Introduction to the 17th National Congress of the Communist Party of China
Comment by Jesper Schlæger
The 17th National Congress of the Communist Party of China will convene in Beijing on 15 October 2007. The congress is formally the highest body within the Communist Party of China and it is convened with the purpose of, most importantly, determining leadership succession issues, amending the party constitution, and selecting a Central Committee.
The resulting documents of the Congress are very important for Chinese politics: they divide competences between the party leadership, and as the Communist Party is the ruling party, the leaders’ position within the party also relates to the position they are going to assume within the government. Decisions on policy and personnel are generally made by the Central Committee before the Congress. The Congress is thus mostly a showcase for the agreements reached, and some amazing footage will be shown of a hall full of people simultaneously raising their hands to vote.
When the hands go up the rhetoric of the leadership is institutionalized. This time the Central Committee has decided to enshrine Jiang Zemin’s ‘Three represents’along with Hu Jintao’s ‘scientific concept of development’ within the party constitution. Note that the wording in the party constitution avoids calling either of the theories by the name of its progenitor, like the Mao Zedong Thought or Deng Xiaoping Theory, and consequently hamper the progenitor’s right to interpretation of the theories.
Leadership changes at senior levels are going to take place, as the older members of the Politburo will retire. In Chinese elite politics position means powers, and the seats vacated are coveted by contenders from different factions of the party mainly built around Jiang Zemin and Hu Jintao. But how does one get a position? Who determines the rules of the game?
There are no formal rules that guide the leadership selection. Hence the process is characterised by bargaining – and bargaining has been tough leading up to this year’s party congress. Since 16th Party Congress changes in provincial leadership have been carried out that reflect a support for the policies of ‘harmonious society’ proposed by Hu Jintao, but the outcome of the preparatory meeting of the Central Committee friday left room for a strengthening of the Jiang Zemin supporting wing within the party. Hu will probably retire by the 18th Congress in 2012, and the 17th Congress will give some clues as to who is likely to become his sucessor. Currently the two most likely candidates are Xi Jinping and Li Keqiang, who rely on different party factions for support.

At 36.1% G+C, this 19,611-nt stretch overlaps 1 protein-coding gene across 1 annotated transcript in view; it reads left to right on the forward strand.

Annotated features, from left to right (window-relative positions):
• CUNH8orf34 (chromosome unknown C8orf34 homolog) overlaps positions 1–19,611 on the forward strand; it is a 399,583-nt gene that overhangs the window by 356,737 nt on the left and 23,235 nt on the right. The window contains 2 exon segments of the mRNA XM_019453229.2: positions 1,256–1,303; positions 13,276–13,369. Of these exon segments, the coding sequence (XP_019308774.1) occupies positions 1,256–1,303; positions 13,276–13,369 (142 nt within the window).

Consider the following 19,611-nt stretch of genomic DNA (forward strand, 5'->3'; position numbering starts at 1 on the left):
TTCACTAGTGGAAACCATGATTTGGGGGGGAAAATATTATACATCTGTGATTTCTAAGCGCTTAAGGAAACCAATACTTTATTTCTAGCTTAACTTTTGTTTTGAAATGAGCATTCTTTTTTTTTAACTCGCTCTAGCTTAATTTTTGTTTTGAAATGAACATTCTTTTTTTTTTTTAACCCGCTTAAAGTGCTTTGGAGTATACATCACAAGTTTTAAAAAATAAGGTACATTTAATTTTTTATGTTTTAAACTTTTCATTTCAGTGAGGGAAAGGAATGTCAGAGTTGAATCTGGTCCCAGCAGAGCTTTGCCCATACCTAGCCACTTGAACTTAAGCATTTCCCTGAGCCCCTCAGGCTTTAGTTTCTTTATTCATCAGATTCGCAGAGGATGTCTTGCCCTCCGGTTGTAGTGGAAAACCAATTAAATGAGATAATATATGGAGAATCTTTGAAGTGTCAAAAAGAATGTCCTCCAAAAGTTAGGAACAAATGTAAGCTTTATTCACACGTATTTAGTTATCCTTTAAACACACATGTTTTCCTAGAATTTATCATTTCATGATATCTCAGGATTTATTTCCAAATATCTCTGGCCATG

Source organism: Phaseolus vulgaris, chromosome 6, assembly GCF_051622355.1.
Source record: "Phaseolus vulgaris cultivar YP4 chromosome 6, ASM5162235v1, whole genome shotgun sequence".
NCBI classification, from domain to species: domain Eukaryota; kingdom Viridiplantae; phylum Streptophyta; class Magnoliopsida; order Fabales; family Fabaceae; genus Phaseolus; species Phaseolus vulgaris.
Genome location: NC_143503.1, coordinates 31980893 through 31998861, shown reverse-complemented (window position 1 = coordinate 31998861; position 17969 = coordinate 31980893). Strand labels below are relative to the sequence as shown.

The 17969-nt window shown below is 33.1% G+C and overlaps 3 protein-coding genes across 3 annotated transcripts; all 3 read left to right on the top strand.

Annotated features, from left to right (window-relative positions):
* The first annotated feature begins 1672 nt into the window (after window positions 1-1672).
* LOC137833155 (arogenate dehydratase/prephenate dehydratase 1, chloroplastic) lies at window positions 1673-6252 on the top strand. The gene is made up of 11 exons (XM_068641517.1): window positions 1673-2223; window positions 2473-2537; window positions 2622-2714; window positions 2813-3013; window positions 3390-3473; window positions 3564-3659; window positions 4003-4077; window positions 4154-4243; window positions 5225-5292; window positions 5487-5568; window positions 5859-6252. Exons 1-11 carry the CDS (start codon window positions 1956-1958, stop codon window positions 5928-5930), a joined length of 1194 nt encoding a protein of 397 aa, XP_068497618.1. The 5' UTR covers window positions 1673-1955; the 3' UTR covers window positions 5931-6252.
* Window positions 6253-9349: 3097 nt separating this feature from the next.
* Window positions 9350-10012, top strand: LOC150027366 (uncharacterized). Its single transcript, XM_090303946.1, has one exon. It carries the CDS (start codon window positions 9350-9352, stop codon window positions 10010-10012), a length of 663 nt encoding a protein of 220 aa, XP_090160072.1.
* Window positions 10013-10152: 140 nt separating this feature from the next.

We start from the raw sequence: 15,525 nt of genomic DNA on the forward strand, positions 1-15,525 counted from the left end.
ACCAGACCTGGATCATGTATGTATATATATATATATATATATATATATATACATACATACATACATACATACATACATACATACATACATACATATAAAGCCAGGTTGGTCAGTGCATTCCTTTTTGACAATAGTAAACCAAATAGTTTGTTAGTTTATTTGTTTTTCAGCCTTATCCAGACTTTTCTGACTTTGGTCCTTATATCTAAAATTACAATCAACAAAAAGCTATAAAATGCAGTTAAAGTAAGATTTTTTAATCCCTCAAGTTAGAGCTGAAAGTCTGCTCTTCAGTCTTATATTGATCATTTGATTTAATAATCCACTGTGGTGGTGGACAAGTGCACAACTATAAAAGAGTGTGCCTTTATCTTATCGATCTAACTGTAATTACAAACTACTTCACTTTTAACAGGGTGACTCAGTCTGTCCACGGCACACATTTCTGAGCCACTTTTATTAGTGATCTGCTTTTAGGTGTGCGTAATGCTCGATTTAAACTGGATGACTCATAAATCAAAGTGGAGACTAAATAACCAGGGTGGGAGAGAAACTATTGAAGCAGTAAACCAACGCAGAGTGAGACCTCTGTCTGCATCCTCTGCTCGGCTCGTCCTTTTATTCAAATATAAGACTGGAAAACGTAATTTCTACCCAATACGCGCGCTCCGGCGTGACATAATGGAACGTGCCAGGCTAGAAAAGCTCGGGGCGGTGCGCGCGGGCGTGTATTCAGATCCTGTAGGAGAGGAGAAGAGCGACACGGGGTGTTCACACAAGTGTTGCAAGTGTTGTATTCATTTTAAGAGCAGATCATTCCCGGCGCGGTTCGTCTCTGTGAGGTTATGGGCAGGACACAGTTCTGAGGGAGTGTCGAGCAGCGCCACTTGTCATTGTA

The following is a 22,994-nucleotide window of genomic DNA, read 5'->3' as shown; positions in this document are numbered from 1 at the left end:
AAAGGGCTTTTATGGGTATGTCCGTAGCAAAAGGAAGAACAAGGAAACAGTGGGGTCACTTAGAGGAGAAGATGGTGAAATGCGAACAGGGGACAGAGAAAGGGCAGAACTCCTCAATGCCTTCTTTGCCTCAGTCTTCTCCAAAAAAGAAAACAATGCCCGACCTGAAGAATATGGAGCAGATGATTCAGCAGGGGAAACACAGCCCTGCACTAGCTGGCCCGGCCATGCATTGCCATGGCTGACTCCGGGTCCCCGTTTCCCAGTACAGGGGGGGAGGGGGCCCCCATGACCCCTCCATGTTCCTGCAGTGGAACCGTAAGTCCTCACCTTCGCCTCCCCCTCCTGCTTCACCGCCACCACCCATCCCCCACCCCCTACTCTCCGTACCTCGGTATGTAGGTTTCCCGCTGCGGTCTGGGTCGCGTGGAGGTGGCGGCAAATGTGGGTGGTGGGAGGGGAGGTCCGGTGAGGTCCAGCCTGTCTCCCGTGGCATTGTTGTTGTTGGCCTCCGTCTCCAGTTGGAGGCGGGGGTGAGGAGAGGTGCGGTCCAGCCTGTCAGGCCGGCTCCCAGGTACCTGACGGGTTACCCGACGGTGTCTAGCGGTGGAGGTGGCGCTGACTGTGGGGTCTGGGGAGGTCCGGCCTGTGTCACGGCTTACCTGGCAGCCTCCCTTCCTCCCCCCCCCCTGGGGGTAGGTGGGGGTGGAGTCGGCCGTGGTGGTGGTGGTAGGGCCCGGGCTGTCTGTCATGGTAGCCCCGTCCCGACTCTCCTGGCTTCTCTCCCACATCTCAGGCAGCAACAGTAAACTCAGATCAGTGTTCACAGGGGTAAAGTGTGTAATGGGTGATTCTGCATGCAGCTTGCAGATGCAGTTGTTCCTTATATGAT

Important policy issues to be discussed during the congress relate to environment, public health, pension reform, and education, and the signs of an overheating economy; in short, questions pertaining to the legitimization and adaptation of the Communist Party faced with development related social conflicts and challenges of increasing wealth disparity on provincial level as well as between rich and poor. The Congress will give indications on how these problems are to be tackled, in the shape of frames determining the limits of acceptable policies.
Fighting corruption has already been underscored as an important theme with the Central Committee’s confirmation of the ousting of former Shanghai mayor and member of the Central Committee Chen Liangyu along with other party members found guilty on charges of corruption.
Delegates to the Congress are a mixture of some of the most powerful people in China and delegates, who represent different minorities alongside a number of ‘model workers’. The latter do not necessarily have any significant impact on national policy, but their presence underlines the legitimizing purpose of the Congress. 2,213 delegates will participate in the Congress. Originally the delegates numbered 2,217 but one was expelled for disciplinary reasons and three have deceased in the period from the elections till now.